The Problem of Double-Speak
I am not sure if there is another way of putting this out there, but for now I am using the language of “double-speak.”
What I mean by this is the following: two different forms or expression of double-speak that we likely all encounter. And in both cases, what it means is that trust is undercut and communication is compromised.
The first form of double speak is that situation where someone in the organization says one thing to one person and another thing to another. Within the organization, perhaps, they will tell one party one thing and something quite different to another – such as a president of a college who says one thing to the board but another to the faculty. And, of course, in both cases what the president is doing is saying what each entity wants to hear. So, the president wants the board to affirm her work and so she says one thing. But to the faculty, she is now best friends with the faculty almost against or over against the board. Or the president who says one thing to one VP and another to another. There is an inconsistency of message . . . but more, there is an actual double speak: the one message is not only not consistent with the other but actually a different message.
The second form is in a way more overt: the double speak happens in the same conversation where someone says one thing and then over the course of the conversation says another and you are left not sure what message you were supposed to hear. And here’s the thing: what I am speaking about here is either someone who really does not know what they think and they are truly ambivalent and perhaps do not want to accept their own ambivalence or, worse and more insidious, they are intentionally creating an un-ease by their double speak so that the hearer does not know where she/he sits. When it is intentional, it is a form of control, a way to keep the full and true facts to oneself. To not let the other into the know. And this is a problem if the other needs to know: if the president needs to know the financial situation of the school or, if the president is inconsistent with messages to the board, now the board is not well informed and able to do what they need to do and make the kinds of informed decisions they need to make.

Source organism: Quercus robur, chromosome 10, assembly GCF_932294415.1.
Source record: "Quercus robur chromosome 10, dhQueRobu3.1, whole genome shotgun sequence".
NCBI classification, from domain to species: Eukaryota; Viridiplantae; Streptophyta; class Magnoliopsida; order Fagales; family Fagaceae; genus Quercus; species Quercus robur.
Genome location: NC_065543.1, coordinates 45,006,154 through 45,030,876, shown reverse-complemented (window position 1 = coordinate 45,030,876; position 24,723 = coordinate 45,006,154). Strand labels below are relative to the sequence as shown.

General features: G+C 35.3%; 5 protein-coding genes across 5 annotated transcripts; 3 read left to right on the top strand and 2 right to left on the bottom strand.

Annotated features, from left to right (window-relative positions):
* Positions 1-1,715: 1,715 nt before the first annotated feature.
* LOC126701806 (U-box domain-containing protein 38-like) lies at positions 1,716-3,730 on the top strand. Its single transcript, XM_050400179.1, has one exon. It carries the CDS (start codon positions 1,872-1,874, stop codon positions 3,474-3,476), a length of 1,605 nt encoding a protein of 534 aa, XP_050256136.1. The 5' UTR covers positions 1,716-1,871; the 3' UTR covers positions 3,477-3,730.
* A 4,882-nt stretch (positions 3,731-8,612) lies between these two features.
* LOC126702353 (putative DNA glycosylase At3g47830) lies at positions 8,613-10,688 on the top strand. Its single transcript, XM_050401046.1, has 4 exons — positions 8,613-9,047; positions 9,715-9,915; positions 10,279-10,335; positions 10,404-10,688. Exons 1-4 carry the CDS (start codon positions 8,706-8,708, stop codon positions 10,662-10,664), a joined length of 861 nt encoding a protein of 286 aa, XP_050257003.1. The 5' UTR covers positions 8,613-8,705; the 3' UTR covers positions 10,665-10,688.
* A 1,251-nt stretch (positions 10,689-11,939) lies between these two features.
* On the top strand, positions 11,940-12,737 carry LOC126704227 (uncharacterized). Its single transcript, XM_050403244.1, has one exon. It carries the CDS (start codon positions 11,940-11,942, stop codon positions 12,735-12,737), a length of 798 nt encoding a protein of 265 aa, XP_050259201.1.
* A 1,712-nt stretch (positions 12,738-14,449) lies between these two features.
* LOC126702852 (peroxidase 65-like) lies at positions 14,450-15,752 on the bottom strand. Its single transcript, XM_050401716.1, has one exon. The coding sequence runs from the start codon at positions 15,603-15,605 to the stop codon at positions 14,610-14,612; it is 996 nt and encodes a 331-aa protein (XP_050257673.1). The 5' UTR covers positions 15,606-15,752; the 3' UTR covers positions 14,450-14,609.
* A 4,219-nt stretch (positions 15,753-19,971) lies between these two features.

How do we respond? First, of course, we need to affirm the power and freedom that comes with clarity and simplicity of speech. I am sure that this is part, at least, of what Jesus means when he says to his disciples: “let your yes be yes and your no no” . . .and then these stunning words: “anything more than this is evil” (Matt 5:37) Whoa . . . a stunning condemnation of double speak. We must learn to be true to our word and value simplicity of speech so that those with whom we work can trust what they are hearing us say. We do come to recognize that double speak is profoundly unhelpful and counter-intuitive to fostering trust and good communication.
If we are not sure or ambivalent about something, just acknowledge it. There is no shame in uncertainty in the fact of a difficult situation; you can acknowledge that you are perplexed by a situation or not sure what options are before you. But if and as you speak you do so determined that what others hear you say reflects what you see and what you understand to be the case.
And second, we call it out. If we hear or have some sense of double speak in another – call it out. We are not trying to shame anyone or create a crisis; but why not . . . why not just say “I hear you saying two things . . . can you clarify for me which it is?” Why not actually say to someone: “I thought we had agreed on the following but it seems that in the communication with [insert other . . . ] something else was heard”. Yes, it is very awkward to call it out, but it must be called out. We need to press for clarity and shared understanding; we cannot build an organization if we are not willing to identify double speak when we see it or hear it or suspect it. Where it is most awkward, of course, is with the “boss”, the person to whom we report. And they might well feel that you are challenging them or somehow impugning their character by raising even the possibility of double-speak. And yet, it has to be done. Put the blame on yourself: say that perhaps you misheard or that you need to clarify or however you can do it – as nicely as possible, no doubt – but, it has to be done. A working relationship is only possible when double-speak can be called out.